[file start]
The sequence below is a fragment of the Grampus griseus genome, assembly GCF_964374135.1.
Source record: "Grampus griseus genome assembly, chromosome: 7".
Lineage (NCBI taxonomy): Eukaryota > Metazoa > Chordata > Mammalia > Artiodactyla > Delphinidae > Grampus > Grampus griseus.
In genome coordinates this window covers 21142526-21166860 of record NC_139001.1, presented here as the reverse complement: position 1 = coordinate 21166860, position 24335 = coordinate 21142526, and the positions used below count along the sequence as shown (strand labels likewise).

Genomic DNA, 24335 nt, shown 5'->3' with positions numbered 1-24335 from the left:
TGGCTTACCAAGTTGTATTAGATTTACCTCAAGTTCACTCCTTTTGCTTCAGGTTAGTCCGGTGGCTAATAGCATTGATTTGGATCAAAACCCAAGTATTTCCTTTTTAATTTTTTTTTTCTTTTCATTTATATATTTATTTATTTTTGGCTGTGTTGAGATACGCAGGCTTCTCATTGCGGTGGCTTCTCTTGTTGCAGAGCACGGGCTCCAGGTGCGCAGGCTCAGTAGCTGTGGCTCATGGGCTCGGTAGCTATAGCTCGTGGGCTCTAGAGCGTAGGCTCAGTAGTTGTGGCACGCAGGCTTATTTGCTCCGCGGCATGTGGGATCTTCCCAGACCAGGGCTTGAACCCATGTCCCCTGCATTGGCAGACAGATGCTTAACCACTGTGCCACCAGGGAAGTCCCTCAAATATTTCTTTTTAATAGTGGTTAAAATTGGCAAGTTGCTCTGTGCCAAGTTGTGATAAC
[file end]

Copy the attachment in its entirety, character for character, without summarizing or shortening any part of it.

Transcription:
The sequence below is a fragment of the Grampus griseus genome, assembly GCF_964374135.1.
Source record: "Grampus griseus genome assembly, chromosome: 7".
Lineage (NCBI taxonomy): Eukaryota > Metazoa > Chordata > Mammalia > Artiodactyla > Delphinidae > Grampus > Grampus griseus.
In genome coordinates this window covers 21142526-21166860 of record NC_139001.1, presented here as the reverse complement: position 1 = coordinate 21166860, position 24335 = coordinate 21142526, and the positions used below count along the sequence as shown (strand labels likewise).

Genomic DNA, 24335 nt, shown 5'->3' with positions numbered 1-24335 from the left:
TGGCTTACCAAGTTGTATTAGATTTACCTCAAGTTCACTCCTTTTGCTTCAGGTTAGTCCGGTGGCTAATAGCATTGATTTGGATCAAAACCCAAGTATTTCCTTTTTAATTTTTTTTTTCTTTTCATTTATATATTTATTTATTTTTGGCTGTGTTGAGATACGCAGGCTTCTCATTGCGGTGGCTTCTCTTGTTGCAGAGCACGGGCTCCAGGTGCGCAGGCTCAGTAGCTGTGGCTCATGGGCTCGGTAGCTATAGCTCGTGGGCTCTAGAGCGTAGGCTCAGTAGTTGTGGCACGCAGGCTTATTTGCTCCGCGGCATGTGGGATCTTCCCAGACCAGGGCTTGAACCCATGTCCCCTGCATTGGCAGACAGATGCTTAACCACTGTGCCACCAGGGAAGTCCCTCAAATATTTCTTTTTAATAGTGGTTAAAATTGGCAAGTTGCTCTGTGCCAAGTTGTGATAAC